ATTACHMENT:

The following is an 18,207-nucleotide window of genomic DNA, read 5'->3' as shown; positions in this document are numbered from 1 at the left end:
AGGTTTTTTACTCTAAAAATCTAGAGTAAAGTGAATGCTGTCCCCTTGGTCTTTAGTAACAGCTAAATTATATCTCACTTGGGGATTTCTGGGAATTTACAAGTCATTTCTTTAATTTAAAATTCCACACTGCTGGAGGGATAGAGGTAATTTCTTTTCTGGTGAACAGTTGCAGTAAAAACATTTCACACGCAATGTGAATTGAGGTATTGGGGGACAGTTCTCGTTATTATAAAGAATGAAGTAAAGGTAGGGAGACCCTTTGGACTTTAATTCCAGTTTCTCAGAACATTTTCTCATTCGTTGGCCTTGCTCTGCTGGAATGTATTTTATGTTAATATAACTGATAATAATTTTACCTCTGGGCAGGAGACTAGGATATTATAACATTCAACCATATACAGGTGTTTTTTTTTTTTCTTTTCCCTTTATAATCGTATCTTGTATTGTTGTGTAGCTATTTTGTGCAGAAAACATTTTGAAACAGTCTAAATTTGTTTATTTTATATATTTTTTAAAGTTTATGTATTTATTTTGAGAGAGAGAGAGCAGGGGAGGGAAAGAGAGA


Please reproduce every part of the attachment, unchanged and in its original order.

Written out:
The following is an 18,207-nucleotide window of genomic DNA, read 5'->3' as shown; positions in this document are numbered from 1 at the left end:
AGGTTTTTTACTCTAAAAATCTAGAGTAAAGTGAATGCTGTCCCCTTGGTCTTTAGTAACAGCTAAATTATATCTCACTTGGGGATTTCTGGGAATTTACAAGTCATTTCTTTAATTTAAAATTCCACACTGCTGGAGGGATAGAGGTAATTTCTTTTCTGGTGAACAGTTGCAGTAAAAACATTTCACACGCAATGTGAATTGAGGTATTGGGGGACAGTTCTCGTTATTATAAAGAATGAAGTAAAGGTAGGGAGACCCTTTGGACTTTAATTCCAGTTTCTCAGAACATTTTCTCATTCGTTGGCCTTGCTCTGCTGGAATGTATTTTATGTTAATATAACTGATAATAATTTTACCTCTGGGCAGGAGACTAGGATATTATAACATTCAACCATATACAGGTGTTTTTTTTTTTTCTTTTCCCTTTATAATCGTATCTTGTATTGTTGTGTAGCTATTTTGTGCAGAAAACATTTTGAAACAGTCTAAATTTGTTTATTTTATATATTTTTTAAAGTTTATGTATTTATTTTGAGAGAGAGAGAGCAGGGGAGGGAAAGAGAGA